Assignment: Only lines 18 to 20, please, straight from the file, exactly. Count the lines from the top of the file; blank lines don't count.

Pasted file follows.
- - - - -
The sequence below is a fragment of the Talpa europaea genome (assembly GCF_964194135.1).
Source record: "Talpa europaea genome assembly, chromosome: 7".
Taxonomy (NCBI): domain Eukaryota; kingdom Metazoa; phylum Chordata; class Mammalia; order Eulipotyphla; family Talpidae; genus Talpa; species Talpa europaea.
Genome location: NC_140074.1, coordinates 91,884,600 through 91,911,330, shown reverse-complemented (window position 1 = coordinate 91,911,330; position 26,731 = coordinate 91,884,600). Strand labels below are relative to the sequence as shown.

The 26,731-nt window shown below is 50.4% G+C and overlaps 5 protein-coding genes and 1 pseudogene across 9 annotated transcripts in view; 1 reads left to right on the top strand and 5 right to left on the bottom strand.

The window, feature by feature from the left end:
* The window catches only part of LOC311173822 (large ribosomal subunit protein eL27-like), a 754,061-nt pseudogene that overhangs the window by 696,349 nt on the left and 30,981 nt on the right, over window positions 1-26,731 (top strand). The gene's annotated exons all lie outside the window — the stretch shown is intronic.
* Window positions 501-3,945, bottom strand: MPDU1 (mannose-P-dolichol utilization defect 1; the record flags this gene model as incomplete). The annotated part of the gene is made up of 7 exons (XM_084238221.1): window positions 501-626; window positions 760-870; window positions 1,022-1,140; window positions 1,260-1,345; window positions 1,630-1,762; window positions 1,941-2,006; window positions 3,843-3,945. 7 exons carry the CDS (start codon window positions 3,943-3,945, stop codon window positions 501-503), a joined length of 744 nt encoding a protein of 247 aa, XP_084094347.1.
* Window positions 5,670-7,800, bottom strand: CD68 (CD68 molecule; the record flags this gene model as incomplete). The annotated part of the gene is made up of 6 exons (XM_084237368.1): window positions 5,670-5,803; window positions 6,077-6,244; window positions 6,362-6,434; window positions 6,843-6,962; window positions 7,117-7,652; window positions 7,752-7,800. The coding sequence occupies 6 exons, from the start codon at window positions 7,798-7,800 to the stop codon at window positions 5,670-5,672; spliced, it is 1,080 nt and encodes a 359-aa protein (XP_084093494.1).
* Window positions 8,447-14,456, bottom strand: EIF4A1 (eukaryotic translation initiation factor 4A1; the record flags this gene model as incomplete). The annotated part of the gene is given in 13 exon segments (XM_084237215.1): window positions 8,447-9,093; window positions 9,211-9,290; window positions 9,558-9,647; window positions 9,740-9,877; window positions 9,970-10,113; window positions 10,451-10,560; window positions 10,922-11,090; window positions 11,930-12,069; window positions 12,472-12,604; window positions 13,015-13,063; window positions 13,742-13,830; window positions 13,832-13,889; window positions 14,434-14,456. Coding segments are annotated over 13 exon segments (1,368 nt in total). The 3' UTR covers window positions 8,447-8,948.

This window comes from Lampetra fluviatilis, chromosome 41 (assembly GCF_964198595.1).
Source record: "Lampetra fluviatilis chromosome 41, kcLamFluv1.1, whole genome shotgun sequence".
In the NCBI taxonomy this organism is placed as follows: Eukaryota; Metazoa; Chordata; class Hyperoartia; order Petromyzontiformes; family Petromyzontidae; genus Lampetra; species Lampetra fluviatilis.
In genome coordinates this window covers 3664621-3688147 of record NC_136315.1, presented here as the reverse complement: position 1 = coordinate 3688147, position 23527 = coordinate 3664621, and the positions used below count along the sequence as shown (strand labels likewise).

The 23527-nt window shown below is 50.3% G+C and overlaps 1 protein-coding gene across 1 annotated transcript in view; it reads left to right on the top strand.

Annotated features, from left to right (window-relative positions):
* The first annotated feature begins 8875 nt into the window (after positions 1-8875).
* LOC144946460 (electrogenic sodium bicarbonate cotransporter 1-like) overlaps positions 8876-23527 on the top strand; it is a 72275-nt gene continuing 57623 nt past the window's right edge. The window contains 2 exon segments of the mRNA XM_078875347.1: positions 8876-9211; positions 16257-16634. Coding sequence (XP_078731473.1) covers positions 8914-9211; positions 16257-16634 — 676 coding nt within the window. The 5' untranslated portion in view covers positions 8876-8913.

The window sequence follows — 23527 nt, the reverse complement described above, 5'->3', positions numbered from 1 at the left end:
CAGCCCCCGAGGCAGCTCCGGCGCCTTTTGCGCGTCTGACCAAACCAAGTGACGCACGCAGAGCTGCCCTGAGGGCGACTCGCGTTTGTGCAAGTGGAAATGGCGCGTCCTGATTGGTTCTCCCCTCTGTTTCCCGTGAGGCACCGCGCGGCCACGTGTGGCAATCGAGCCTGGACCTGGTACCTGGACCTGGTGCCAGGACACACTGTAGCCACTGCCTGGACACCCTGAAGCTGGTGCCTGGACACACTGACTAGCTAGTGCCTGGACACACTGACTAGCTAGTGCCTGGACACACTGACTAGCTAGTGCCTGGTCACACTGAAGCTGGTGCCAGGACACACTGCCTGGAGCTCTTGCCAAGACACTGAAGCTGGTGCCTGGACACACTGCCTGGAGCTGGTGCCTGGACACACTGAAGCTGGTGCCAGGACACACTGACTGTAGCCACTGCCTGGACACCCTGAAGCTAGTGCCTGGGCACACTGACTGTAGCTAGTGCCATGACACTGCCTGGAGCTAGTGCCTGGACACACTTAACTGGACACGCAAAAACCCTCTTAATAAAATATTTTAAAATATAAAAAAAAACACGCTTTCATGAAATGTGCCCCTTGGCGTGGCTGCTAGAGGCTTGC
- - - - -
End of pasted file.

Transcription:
* LOC144946460 (electrogenic sodium bicarbonate cotransporter 1-like) overlaps positions 8876-23527 on the top strand; it is a 72275-nt gene continuing 57623 nt past the window's right edge. The window contains 2 exon segments of the mRNA XM_078875347.1: positions 8876-9211; positions 16257-16634. Coding sequence (XP_078731473.1) covers positions 8914-9211; positions 16257-16634 — 676 coding nt within the window. The 5' untranslated portion in view covers positions 8876-8913.

The window sequence follows — 23527 nt, the reverse complement described above, 5'->3', positions numbered from 1 at the left end:
CAGCCCCCGAGGCAGCTCCGGCGCCTTTTGCGCGTCTGACCAAACCAAGTGACGCACGCAGAGCTGCCCTGAGGGCGACTCGCGTTTGTGCAAGTGGAAATGGCGCGTCCTGATTGGTTCTCCCCTCTGTTTCCCGTGAGGCACCGCGCGGCCACGTGTGGCAATCGAGCCTGGACCTGGTACCTGGACCTGGTGCCAGGACACACTGTAGCCACTGCCTGGACACCCTGAAGCTGGTGCCTGGACACACTGACTAGCTAGTGCCTGGACACACTGACTAGCTAGTGCCTGGACACACTGACTAGCTAGTGCCTGGTCACACTGAAGCTGGTGCCAGGACACACTGCCTGGAGCTCTTGCCAAGACACTGAAGCTGGTGCCTGGACACACTGCCTGGAGCTGGTGCCTGGACACACTGAAGCTGGTGCCAGGACACACTGACTGTAGCCACTGCCTGGACACCCTGAAGCTAGTGCCTGGGCACACTGACTGTAGCTAGTGCCATGACACTGCCTGGAGCTAGTGCCTGGACACACTTAACTGGACACGCAAAAACCCTCTTAATAAAATATTTTAAAATATAAAAAAAAACACGCTTTCATGAAATGTGCCCCTTGGCGTGGCTGCTAGAGGCTTGC